TOGETHER THROUGH LIFE in the news (updated 5/1/09)

Mar 18, 2009

Bob Dylan’s new album Together Through Life is now available! Here’s what the critics are saying. Please write your own comments on this page:

USA Today‘s Edna Gunderson: “a raffish riff on romance…yarns, wry and real, of ordinary folks in the grip of lust, longing and heartache…Dylan has captured the vibrant, visceral, ramshackle sound of music made on the fly.” Four Stars.

JamsBio‘s JBev: “What Bob Dylan is accomplishing these days is unprecedented to the point of being supernatural.”

Spectrum Culture‘s David Harris: “While Dylan’s voice has opened up to become not only an intrinsic part of musical history, he has also adapted the role of living curator of a time and place almost erased by those who care more about the trappings of stardom than the roots of music. He is not trying to prove anything. But, as our world slides towards the brink of chaos, maybe Dylan does have the answer.” 4.5 Near Classic

Washington Post‘s Joe Heim: “And yet if the aptly titled “Together Through Life” turns out to be the last album that America’s most important song poet records, its mix of inscrutability, flashed teeth, existential angst, deep sorrow, deadpan humor and dead-on takedowns would make it a perfectly satisfactory coda to a remarkable half-century of musicmaking. ”

Newsday‘s Glenn Gamboa: “Timely masterpiece…the perfect soundtrack for down-but-not-out America, a clear-eyed, often elegant-sounding, road map that notes the struggles, but keeps its focus on making it through – with your sense of humor intact, no less.”

Huffington Post‘s Mike Ragogna: “As the world reinvents itself in these re-orienting times, Together Through Life’s neighborhood cappuccino club warmth instead offers shelter from the storm. It’s a tonic whose pace is moderate, music is organic, lyrics are intelligent, and feel is refreshingly human.”

Uncut‘s Allan Jones: “The album’s a gas, a riot, a hoot.” Five stars

San Francisco Chronicle‘s Joel Selvin: “The offhand, crudely informal atmosphere of the new Bob Dylan album, “Together Through Life,” is a deceit. Beneath the apparently tossed off blues tracks and carelessly drawled vocals lies a master of details and pungent, piquant observations, couched as old blues songs. The music feels fresh, organic, and Dylan imbues each song with a powerful sense of storytelling… All of the songs are sung by this ragged, weary, impossibly gravelly voice perfectly suited to the sensibilities of the pieces. Latter period Dylan is turning out to be some of his deepest, richest work. “Together Through Life” is another brilliant, sure-handed outing by one of the few certified greats still living up to his legend.”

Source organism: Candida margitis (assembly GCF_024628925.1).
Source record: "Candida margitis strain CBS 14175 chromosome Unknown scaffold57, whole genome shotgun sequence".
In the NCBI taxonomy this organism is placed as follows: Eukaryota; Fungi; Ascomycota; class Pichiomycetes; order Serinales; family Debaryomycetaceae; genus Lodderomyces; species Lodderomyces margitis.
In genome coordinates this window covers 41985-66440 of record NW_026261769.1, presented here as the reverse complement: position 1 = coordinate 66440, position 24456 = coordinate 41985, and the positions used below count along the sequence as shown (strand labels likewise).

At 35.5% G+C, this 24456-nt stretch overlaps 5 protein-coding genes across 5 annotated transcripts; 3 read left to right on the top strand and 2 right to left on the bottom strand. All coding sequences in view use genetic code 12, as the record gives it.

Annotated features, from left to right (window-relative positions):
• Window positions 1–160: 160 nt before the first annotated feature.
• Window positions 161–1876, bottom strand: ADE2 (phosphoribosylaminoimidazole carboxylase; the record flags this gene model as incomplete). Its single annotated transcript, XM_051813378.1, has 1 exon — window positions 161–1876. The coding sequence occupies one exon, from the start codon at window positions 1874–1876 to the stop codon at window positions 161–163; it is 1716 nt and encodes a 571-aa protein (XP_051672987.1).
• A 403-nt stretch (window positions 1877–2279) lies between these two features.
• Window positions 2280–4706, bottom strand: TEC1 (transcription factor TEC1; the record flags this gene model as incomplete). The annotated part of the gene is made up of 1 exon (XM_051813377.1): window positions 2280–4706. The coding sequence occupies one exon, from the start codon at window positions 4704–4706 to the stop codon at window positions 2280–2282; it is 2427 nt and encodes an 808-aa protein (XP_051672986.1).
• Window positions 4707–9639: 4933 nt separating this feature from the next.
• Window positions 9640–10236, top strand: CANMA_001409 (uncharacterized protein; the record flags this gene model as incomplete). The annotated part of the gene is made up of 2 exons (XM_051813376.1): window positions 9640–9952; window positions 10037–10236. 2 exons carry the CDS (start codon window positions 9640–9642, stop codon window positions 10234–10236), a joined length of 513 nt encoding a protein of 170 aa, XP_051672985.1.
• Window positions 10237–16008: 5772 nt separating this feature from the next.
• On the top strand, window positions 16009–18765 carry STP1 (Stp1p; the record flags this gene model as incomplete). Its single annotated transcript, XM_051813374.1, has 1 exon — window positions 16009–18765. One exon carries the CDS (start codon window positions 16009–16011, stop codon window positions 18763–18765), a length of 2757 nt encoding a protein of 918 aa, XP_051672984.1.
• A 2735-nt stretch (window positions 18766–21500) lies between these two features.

Blender‘s Rob Sheffield: “he’s going off the cliff along with everyone else, yet he’s laughing all the way down.” Five stars.

Rolling Stone‘s David Fricke: “Dylan…has never sounded as ravaged, pissed off and lusty, all at once, as he does on Together Through Life.” Four stars.

The Telegraph‘s Neil McCormick: “Together Through Life is a beautifully played collection of antique blues pop.” Four stars.

The Hawk‘s Richard Hughes: “Relaxed and sage, Dylan does not need a feigning culmination to his career on record as he nears his 68th birthday. Originality and ‘being constantly in the state of becoming’ are far more important to Dylan. He really has been together with his listeners through life. He takes you “from the cradle to the grave” as Bono once put it. Together Through Life is another impressive outing in an unprecedented career with songs serving as little snapshots into an unfiltered and romantic view of life.”

The Ithacan‘s Julian Williams: “Together Through Life presents the 67-year-old on top of his game and completely aware of it. Throughout the album, the swagger and style present testifies to a life without regret and a voice more alive than ever.”

The Times‘s Pete Paphides: “his warmest, most unforced, set of songs in recent memory.” Four stars.

Los Angeles Times‘s Ann Powers

The New Yorker‘s Alex Ross

Mojo‘s Michael Simmons: “It’s a powerful personal work by a man who still thinks for himself in an era of fear, conformity, and dehumanization. That it rocks mightily makes the message even more compelling. Whatever the hell it gets called, it’ll be in the running for Best Album Of 2009.”